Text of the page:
Growth and Innovation

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Growth and Innovation

Weekend 1

Growth Imperative
Gross Sales - $100 Desk
John gets commission - $20
Net Sales - $80
All anyone cares about in growth is NET – Don’t site gross sales (shark tank! Hates this ) * Evidence that once a company’s core business has matured, new platforms are hard to come by * Roughly 1-in-10 companies are able to sustain growth for shareholder value * Attempt to Growth causes corporation to crash

* Equity markets demand that companies grow but it’s hard to know how to grow. * Corporations are under hug pressure to grow
* Corporations that used to use monthly financial reports, use quarterly now to spread out issues and have less pressure monthly. CASE – AT&T
* Government controlled telephone system
* Once divested they could find ways to grow
* Bought NCR for $7.4 billion
* Lost $2 billion on aquistion
* Sold NCR for $3.4 billion
* Enormous pressure to grow
* Bought McCaw Cellular for $11.6 billion and spent another $15 billion * Spun off wireless and it was valued at $10.6 billion * Wall street devalued them because they couldn’t figure out which was wireless, which wasn’t * The bought TCI and MediaOne for $112 billion

* Integration difficulties were insurmountable
* Sold to Comcast for 72 billion
* In a little over 10 years, AT&T had wasted $50 billion and destroyed even more in shareholder value * ** no idea how to merge and transition companies after acquisition

CASE: CABOT CORP
* Gives tires its black color through carbon
* Core market hadn’t grown rapidly
* Launches several aggressive growth initiatives in advanced materials by acquiring specialty metals and high-tech businesses * Share price tripled
* However, they quickly went from one item to things they didn’t know about * Losses from these businesses had drag on earnings and stock * Board brought in new managers to refocus core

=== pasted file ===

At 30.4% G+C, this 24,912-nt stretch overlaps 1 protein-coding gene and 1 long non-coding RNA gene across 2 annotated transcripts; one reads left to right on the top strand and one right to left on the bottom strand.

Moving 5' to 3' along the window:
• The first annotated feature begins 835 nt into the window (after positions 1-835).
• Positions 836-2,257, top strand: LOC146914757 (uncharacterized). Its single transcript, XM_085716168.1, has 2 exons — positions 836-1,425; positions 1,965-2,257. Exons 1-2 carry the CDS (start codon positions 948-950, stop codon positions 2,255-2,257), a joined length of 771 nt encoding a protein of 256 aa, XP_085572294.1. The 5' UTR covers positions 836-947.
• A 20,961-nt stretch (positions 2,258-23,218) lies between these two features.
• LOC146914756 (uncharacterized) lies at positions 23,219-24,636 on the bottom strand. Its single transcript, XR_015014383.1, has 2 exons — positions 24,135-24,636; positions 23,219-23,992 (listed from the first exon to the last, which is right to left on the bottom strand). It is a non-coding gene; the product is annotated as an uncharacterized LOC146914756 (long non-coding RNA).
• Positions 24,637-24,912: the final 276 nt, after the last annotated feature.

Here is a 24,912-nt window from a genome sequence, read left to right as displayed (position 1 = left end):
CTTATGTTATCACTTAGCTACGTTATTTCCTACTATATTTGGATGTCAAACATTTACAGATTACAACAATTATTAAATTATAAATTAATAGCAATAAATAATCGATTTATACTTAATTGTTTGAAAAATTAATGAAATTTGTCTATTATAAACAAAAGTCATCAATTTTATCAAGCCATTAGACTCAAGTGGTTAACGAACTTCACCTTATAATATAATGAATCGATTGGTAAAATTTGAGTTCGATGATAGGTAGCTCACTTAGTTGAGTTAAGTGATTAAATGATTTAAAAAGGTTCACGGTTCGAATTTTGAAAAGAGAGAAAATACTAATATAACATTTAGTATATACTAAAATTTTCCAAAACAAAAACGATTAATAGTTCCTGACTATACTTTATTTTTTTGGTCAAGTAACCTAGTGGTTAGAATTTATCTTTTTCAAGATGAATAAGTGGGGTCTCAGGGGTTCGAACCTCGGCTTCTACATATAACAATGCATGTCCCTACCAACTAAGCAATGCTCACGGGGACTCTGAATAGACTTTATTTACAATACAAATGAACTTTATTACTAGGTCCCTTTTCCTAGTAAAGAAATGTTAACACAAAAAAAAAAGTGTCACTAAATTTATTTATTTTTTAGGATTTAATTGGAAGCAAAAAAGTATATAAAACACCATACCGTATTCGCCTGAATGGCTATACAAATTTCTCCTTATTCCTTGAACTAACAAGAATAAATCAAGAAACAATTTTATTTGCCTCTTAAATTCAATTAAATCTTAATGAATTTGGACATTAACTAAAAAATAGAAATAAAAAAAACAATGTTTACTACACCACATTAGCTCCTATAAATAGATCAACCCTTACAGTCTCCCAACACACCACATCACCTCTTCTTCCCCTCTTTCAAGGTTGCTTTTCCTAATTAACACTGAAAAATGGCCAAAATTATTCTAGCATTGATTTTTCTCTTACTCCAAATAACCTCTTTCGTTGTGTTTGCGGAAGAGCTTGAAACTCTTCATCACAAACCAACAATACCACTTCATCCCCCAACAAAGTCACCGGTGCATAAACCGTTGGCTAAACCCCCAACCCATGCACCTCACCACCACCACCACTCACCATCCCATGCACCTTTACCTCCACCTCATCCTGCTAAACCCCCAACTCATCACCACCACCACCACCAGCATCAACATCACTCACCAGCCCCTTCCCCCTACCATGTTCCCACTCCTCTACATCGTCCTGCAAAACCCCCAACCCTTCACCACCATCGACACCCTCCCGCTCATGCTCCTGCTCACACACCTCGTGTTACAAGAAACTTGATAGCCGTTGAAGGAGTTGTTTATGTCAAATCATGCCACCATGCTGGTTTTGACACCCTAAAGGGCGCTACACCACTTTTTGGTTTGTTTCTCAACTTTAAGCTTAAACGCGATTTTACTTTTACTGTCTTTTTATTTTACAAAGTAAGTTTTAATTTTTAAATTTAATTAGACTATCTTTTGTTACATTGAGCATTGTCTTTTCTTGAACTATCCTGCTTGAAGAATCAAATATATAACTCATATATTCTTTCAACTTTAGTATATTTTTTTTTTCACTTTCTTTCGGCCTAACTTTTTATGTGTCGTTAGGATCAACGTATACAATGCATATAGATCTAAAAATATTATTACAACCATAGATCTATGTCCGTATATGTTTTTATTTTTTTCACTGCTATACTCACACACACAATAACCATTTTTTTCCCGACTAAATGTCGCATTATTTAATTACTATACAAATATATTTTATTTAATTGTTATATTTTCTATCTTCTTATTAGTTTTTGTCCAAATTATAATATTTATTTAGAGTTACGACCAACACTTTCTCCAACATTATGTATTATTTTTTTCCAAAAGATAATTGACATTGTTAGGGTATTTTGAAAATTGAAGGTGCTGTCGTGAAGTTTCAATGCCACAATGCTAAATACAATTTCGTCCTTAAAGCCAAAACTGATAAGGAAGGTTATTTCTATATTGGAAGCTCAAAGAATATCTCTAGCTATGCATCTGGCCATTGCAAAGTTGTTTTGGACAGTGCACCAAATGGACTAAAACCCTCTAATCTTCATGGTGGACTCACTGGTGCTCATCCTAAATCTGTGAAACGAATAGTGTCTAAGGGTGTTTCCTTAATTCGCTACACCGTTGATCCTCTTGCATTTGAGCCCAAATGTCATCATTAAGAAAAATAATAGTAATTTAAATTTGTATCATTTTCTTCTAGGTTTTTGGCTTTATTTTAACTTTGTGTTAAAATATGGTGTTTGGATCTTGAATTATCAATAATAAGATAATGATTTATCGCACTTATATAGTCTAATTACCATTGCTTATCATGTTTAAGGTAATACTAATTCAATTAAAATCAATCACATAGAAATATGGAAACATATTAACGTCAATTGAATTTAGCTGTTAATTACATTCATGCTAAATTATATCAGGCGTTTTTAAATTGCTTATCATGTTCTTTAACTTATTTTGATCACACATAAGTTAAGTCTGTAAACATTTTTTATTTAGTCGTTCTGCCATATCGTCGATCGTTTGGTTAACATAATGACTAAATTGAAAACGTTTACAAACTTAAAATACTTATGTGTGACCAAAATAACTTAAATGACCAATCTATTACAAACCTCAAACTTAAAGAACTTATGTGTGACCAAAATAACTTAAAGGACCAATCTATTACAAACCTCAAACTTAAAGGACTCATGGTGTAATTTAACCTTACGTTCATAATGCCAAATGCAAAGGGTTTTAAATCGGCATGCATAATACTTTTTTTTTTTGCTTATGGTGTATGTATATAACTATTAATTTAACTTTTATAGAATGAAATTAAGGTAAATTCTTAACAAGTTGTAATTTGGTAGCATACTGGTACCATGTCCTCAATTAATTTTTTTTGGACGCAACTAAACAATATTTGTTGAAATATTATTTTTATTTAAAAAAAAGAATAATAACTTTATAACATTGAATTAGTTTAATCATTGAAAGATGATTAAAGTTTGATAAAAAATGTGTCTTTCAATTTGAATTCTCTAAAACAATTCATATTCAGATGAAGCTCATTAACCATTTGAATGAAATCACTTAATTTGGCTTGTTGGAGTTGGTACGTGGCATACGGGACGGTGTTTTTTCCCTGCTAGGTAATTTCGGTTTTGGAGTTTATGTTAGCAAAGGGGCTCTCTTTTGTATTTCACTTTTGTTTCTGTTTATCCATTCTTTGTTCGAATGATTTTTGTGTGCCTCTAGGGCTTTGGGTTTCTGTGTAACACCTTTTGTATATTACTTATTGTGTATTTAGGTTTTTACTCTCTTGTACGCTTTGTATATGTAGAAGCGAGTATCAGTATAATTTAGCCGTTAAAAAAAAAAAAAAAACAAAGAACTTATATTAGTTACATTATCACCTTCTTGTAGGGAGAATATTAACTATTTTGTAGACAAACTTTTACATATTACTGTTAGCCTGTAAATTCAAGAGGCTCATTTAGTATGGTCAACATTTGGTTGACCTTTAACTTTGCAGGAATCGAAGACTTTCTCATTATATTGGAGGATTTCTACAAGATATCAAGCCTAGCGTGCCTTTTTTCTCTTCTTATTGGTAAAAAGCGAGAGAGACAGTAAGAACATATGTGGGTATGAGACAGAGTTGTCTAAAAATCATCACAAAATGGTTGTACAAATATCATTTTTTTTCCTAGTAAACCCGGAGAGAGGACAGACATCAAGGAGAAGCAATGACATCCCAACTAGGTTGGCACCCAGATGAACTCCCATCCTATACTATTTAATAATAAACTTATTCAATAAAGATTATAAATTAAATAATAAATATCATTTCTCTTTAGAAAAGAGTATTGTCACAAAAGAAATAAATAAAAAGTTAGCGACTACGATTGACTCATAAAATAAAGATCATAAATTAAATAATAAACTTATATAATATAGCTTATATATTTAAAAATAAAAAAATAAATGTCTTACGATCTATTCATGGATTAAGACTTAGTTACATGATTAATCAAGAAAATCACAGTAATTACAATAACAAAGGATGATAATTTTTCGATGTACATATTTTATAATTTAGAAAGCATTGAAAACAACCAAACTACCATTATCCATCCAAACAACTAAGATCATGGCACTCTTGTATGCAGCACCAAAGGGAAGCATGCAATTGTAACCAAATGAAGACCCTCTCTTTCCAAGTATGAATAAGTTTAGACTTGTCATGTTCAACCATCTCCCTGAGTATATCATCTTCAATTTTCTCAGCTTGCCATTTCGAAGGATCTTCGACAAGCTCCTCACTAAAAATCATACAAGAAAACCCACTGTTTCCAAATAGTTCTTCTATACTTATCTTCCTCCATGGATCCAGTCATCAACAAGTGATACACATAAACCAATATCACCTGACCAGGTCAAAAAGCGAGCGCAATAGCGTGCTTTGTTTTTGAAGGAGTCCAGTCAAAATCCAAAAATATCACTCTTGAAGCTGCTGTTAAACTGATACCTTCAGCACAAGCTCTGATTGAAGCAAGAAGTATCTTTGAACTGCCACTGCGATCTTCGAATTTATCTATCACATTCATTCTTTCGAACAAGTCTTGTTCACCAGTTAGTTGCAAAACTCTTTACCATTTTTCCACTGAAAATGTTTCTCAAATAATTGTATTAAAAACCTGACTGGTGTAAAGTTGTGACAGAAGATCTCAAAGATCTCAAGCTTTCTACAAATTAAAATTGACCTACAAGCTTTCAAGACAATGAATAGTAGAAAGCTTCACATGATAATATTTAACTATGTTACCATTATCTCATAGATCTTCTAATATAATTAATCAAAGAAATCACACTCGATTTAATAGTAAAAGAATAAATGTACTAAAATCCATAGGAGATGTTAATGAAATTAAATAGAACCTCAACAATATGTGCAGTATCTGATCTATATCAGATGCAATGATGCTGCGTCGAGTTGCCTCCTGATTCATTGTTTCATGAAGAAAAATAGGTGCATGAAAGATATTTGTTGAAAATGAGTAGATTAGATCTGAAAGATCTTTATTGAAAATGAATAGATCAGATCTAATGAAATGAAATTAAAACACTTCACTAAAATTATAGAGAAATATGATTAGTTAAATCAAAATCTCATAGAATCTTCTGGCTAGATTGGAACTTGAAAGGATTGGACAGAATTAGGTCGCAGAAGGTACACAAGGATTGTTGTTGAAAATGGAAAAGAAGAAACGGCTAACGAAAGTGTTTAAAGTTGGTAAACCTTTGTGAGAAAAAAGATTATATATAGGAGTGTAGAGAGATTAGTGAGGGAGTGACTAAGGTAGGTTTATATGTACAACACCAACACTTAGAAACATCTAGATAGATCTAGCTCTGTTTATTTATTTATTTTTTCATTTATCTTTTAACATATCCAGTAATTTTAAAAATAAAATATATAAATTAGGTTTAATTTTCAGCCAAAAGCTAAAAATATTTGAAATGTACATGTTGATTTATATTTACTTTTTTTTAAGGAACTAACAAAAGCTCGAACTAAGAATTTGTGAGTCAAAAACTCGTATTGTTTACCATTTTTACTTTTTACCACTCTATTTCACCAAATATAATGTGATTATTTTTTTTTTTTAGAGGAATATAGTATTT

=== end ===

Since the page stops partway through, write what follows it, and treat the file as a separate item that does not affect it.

* New management team no better - desperately seeking growth opps for mature businesss with limited prospects.

When core businesses reach maturity and investors demand new growth, seemingly sensible strategies are prepared * But plans fail.
Why is it so hard? LOTS of MYTHS
* Solve the problem by finding a better manager approach
* 90% of publicly traded companies unable to sustain above average shareholder returns * Because managers are risk averse
* Not true- IBM bet farm on System 360 mainframe and won * Not true = corning but billions in to optical fiber business

Creating new growth businesses is simply unpredictable…

How great firms fail
* Being “too close” to your customer
* Firms seem able to find new apps and new products upon entry and then no longer thereafter * Bureaucracy, complacency and risk-averse culture
* Orgs structures facilitate component-level innovations (silos) * Structured functionally
* People need to work as teams but often don’t
* Established firms are good at improving what they have always done * New entrant firms are better at exploring new opportunities

Sustaining Innovation
* Targets demanding, high end customers with better performance than what was previously available * Some are incremental year by year improvements that all good companies grind out * Others are breakthrough, leapfrog-beyond-the-competition products * An established company almost always wins the battles of sustaining technology * Motivated because the strategy is to make a better product that they can seel for higher profit margins to their best customers * Have the resources to win

* EXAMPLE: Reynolds wrap – slotted piece of foil for BBQ grill – give them reasons to use or a new product they “need”.

Disruptive Innovation
* Do not attempt to bring a better product to established customers in existing markets * Introduce products and services that are not as...
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